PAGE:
Have you heard the proverb "crooked logs make straight fires" before? I just came across it this morning, it really caught me at an appropriate time! I think the point is that something flawed can sometimes be just as useful as something perfect. So, just use what you have and make the best of it you possibly can.
As some of you may know, we've undertaken a house renovation for our first home which is turning into a colossal effort but the main structural work is now complete so our fragile little 17th cottage will hopefully continue to stand for a few more hundred years.
Without ever questioning it, the general consensus was to put a log burning stove into the large inglenook in the sitting room. I think this is because they are so efficient? Perhaps safer too? I never once properly thought about it. But the house I grew up in and love dearly I might add, has a huge open fire in the ground floor sitting room and a small open fire in the cosy sitting room directly above it. I've been fretting for a few weeks now about how we're actually going to be able to afford to put a log burning stove in when there is still plastering, flooring, insulating blah blah blah to be getting on with.
Money is such a big problem when you're doing these projects because you basically haemorrhage cash on a daily basis. You want to level that tiny area of uneven floor? You'll need 8 bags of high performance levelling compound, a drill paddle (didn't even know they existed), some other bits and it will cost you £177.56. A sorry tale of woe if ever I heard one.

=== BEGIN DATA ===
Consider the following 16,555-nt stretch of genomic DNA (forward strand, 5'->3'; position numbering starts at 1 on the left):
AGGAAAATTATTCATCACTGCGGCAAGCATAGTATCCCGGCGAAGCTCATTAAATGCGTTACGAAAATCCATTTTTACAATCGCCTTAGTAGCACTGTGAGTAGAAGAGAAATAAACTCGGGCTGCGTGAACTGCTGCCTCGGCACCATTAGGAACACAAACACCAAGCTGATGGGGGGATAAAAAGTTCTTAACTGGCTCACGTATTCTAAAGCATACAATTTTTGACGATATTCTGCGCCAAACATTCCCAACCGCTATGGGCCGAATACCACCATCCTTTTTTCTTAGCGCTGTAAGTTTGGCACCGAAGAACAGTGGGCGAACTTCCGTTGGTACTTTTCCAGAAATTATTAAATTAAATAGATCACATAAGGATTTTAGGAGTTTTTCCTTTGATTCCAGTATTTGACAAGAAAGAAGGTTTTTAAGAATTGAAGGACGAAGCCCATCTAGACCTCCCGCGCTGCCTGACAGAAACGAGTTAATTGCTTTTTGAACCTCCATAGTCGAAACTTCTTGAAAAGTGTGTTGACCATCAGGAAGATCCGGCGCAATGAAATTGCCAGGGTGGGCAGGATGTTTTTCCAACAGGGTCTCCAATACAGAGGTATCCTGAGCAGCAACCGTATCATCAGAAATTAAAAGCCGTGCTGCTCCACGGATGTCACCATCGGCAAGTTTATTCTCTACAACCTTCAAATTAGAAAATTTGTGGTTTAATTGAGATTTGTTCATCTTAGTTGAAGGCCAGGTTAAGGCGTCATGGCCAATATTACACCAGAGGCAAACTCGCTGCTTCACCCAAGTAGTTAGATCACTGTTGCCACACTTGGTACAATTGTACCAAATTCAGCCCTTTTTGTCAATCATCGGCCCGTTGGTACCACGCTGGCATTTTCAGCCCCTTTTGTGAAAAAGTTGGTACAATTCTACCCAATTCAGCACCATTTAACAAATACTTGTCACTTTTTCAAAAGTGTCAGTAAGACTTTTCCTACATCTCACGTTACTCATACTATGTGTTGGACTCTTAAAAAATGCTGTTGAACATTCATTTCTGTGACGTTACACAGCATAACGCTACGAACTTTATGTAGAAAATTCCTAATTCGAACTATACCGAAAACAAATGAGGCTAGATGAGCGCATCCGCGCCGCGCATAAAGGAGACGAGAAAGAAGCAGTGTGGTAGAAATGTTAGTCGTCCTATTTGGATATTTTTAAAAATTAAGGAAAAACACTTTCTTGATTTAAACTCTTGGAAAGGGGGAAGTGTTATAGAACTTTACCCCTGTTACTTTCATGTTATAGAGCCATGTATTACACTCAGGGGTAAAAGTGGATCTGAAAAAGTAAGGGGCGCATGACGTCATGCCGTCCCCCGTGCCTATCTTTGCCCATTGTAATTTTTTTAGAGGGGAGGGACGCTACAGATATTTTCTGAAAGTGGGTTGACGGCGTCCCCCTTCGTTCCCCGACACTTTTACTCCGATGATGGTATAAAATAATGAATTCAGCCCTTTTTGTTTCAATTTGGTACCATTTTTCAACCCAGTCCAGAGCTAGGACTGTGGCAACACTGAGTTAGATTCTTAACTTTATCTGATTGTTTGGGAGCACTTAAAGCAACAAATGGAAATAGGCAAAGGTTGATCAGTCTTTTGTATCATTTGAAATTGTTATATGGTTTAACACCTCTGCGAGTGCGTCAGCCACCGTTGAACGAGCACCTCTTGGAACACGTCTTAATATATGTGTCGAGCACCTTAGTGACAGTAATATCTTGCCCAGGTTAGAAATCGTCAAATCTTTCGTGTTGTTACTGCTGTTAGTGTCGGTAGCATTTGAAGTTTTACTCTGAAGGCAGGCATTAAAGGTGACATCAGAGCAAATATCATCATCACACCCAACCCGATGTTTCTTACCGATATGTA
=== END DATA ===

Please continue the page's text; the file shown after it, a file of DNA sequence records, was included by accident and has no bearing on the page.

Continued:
So, I'm now thinking - why are we so focused on a log burning stove? Why can't we just have a normal open fire like I had when I was growing up? My parents still use them, and actually, one of my favourite sights over the Christmas holidays was watching Alfie pug lying practically comatose in front of the fire and so hot you can barely pick him up to move him (why do pets do that?)
This room is roughly the same size and layout of the sitting room in the new cottage. Our walls will all be plastered and our flooring will be nowhere near as beautiful as this stone laid floor but it's given me some idea of what it could look like.
Back to the proverb, I think maybe we'll just go with an open fire for now. I guess we can put a log burning stove in at some point in the future if needs must. I definitely need to do some more research and check our brand new flue liner will be up to the task, but I'm thinking go with the crooked logs. We'll make a nice straight fire.
I've just posted over on the Nest Egg blog the progress photos of the inglenook - it is quite amazing actually how far it has come. If you have any experience of open fires vs log burning stoves I would really love to hear from you - please email me at email@example.com. Thank you!